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I am trying to determine whether there is a significant difference between two Gamm distributions. One distribution has (shape, scale)=(shapeRef,scaleRef) while the other has (shape, scale)=(shapeTarget,scaleTarget). I try to do analysis of variance with the following code

n=10000
x=rgamma(n, shape=shapeRef, scale=scaleRef)
y=rgamma(n, shape=shapeTarget, scale=scaleTarget)
glmm1 <- gam(y~x,family=Gamma(link=log))
anova(glmm1)

The resulting p values keep changing and can be anywhere from <0.1 to >0.9.

Am I going about this the wrong way?

Edit: I use the following code instead

f <- gl(2, n)
x=rgamma(n, shape=shapeRef, scale=scaleRef)
y=rgamma(n, shape=shapeTarget, scale=scaleTarget)
xy <- c(x, y)
anova(glm(xy ~ f, family = Gamma(link = log)),test="F")

But, every time I run it I get a different p-value.

share|improve this question
    
That looks very odd. You probably want to concatenate y and x and use that as the response variable in the model, and as the covariate (rhs of ~), a factor that indicates membership to one or other of the distributions. f <- gl(2, n) gives the factor, xy <- c(x, y) gives the concatenated response, then glm(xy ~ f, family = Gamma(link = log)), but that is only looking at the expectation of \mu the "mean" of the distributions, if this is what then perhaps that is OK, but what about of moments of the distributions? –  Gavin Simpson Apr 4 at 21:55
    
anova(glm(xy ~ f, family = Gamma(link = log))) does not give the p-value. anova(gam(xy ~ f, family = Gamma(link = log))) gives the p-value but it keeps changing with different runs of x=rgamma(n, shape=shapeRef, scale=scaleRef) and y=rgamma(n, shape=shapeTarget, scale=scaleTarget) followed by xy <- c(x, y). Thanks, –  OtagoHarbour Apr 4 at 22:13
    
anova.glm does give the p-value if you instruct it which test, F or ChiSq, to do (you did read ?anova.glm right?). You also realise that rgamma() is making pseudo random draws from those distributions? One would therefore expect the p value to vary depending on exactly what values were drawn for each of the two distributions. Finally - this isn't a question for Stack Overflow; flag your post to migrate it to Cross Validated as I'm not sure even my suggestion is really doing what you want. –  Gavin Simpson Apr 4 at 22:28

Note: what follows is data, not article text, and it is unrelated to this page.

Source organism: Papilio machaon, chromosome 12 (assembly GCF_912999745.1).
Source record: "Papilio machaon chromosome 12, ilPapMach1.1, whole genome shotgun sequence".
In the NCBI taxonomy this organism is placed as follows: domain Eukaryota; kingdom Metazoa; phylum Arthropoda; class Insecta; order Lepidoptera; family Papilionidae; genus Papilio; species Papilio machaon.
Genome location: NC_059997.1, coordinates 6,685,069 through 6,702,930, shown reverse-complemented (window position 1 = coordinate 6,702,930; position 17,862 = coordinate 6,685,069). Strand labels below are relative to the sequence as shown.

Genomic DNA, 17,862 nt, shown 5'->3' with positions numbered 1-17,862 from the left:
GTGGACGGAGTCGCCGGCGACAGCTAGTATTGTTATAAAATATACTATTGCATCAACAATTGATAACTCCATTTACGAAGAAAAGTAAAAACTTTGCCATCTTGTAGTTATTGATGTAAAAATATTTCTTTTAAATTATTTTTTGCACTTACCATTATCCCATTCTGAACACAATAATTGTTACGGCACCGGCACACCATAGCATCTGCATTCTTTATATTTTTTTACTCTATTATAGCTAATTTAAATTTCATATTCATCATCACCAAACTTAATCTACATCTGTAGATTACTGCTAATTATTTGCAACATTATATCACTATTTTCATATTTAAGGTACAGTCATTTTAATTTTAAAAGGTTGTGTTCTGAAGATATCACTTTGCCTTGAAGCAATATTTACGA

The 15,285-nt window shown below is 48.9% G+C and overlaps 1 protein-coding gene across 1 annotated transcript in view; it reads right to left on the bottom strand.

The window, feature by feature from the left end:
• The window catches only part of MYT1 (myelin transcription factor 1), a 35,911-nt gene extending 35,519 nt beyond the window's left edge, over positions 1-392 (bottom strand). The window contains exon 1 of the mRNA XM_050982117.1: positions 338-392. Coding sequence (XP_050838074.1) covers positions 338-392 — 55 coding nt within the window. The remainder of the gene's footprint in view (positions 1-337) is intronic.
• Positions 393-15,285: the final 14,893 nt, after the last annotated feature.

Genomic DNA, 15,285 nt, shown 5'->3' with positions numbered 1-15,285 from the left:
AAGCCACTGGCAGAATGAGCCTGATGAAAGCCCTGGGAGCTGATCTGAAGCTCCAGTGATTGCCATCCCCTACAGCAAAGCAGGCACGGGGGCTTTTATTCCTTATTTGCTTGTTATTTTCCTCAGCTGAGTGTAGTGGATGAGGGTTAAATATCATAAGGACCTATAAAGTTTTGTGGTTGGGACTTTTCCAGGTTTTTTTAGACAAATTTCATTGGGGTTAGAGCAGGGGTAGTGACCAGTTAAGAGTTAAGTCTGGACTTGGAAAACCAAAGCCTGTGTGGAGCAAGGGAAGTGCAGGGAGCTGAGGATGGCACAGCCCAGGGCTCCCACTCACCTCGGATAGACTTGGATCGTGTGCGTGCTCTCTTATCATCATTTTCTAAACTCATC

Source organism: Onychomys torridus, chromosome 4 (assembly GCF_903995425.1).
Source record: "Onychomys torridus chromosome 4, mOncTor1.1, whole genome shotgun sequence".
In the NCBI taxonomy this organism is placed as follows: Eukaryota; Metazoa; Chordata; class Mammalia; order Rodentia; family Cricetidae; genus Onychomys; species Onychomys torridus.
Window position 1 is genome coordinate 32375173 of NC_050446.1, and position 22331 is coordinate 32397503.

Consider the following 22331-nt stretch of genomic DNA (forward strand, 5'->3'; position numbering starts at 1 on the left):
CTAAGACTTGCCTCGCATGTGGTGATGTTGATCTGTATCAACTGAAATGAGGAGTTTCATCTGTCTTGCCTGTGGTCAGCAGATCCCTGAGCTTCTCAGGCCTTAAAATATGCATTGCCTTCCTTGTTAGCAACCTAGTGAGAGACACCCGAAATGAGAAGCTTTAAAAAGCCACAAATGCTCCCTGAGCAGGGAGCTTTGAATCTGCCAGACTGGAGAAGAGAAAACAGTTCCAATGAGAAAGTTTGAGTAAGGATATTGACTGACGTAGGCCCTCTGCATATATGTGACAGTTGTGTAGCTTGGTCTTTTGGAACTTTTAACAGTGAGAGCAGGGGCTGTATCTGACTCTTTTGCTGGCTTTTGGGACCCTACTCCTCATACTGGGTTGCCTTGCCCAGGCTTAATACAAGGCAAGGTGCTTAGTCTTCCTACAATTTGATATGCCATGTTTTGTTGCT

I have edited my code to do what I think you are suggesting but still keep getting a different p-value for every run. It is the difference in the means that I am interested in. Thanks, –  OtagoHarbour Apr 4 at 22:40

1 Answer 1

up vote 2 down vote accepted

You will indeed get a different p-value every time you run this, if you pick different realizations every time. Just like your data values are random variables, which you'd expect to vary each time you ran an experiment, so is the p-value. If the null hypothesis is true (which was the case in your initial attempts), then the p-values will be uniformly distributed between 0 and 1.

Function to generate simulated data:

simfun <- function(n=100,shapeRef=2,shapeTarget=2,
                    scaleRef=1,scaleTarget=2) {
    f <- gl(2, n)
    x=rgamma(n, shape=shapeRef, scale=scaleRef)
    y=rgamma(n, shape=shapeTarget, scale=scaleTarget)
    xy <- c(x, y)
    data.frame(xy,f)
}

Function to run anova() and extract the p-value:

sumfun <- function(d) {
    aa <- anova(glm(xy ~ f, family = Gamma(link = log),data=d),test="F")
    aa["f","Pr(>F)"]
}

Try it out, 500 times:

set.seed(101)
r <- replicate(500,sumfun(simfun()))

The p-values are always very small (the difference in scale parameters is easily distinguishable), but they do vary:

par(las=1,bty="l") ## cosmetic
hist(log10(r),col="gray",breaks=50)

enter image description here

share|improve this answer
    
+1 Thanks for showing this example Ben; had a packed afternoon and didn't have time to go into the detail you do here to get across the key point to the OP. –  Gavin Simpson Apr 5 at 2:07

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